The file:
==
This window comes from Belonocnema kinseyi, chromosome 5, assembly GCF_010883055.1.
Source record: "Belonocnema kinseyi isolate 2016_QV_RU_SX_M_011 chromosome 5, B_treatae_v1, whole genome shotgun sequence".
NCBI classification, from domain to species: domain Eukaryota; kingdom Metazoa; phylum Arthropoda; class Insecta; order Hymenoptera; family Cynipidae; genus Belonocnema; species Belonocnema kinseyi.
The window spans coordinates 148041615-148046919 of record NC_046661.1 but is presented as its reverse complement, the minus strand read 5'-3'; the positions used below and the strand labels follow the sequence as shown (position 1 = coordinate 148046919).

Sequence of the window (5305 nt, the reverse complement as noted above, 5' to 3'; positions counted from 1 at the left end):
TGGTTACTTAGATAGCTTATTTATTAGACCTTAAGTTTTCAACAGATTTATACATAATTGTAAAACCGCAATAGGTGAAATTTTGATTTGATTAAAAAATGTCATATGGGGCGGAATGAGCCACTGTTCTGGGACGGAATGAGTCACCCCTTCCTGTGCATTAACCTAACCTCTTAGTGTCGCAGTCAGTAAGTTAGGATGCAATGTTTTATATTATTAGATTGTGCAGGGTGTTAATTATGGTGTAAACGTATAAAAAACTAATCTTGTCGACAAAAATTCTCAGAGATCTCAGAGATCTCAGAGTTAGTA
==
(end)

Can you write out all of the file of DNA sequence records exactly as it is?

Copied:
This window comes from Belonocnema kinseyi, chromosome 5, assembly GCF_010883055.1.
Source record: "Belonocnema kinseyi isolate 2016_QV_RU_SX_M_011 chromosome 5, B_treatae_v1, whole genome shotgun sequence".
NCBI classification, from domain to species: domain Eukaryota; kingdom Metazoa; phylum Arthropoda; class Insecta; order Hymenoptera; family Cynipidae; genus Belonocnema; species Belonocnema kinseyi.
The window spans coordinates 148041615-148046919 of record NC_046661.1 but is presented as its reverse complement, the minus strand read 5'-3'; the positions used below and the strand labels follow the sequence as shown (position 1 = coordinate 148046919).

Sequence of the window (5305 nt, the reverse complement as noted above, 5' to 3'; positions counted from 1 at the left end):
TGGTTACTTAGATAGCTTATTTATTAGACCTTAAGTTTTCAACAGATTTATACATAATTGTAAAACCGCAATAGGTGAAATTTTGATTTGATTAAAAAATGTCATATGGGGCGGAATGAGCCACTGTTCTGGGACGGAATGAGTCACCCCTTCCTGTGCATTAACCTAACCTCTTAGTGTCGCAGTCAGTAAGTTAGGATGCAATGTTTTATATTATTAGATTGTGCAGGGTGTTAATTATGGTGTAAACGTATAAAAAACTAATCTTGTCGACAAAAATTCTCAGAGATCTCAGAGATCTCAGAGTTAGTA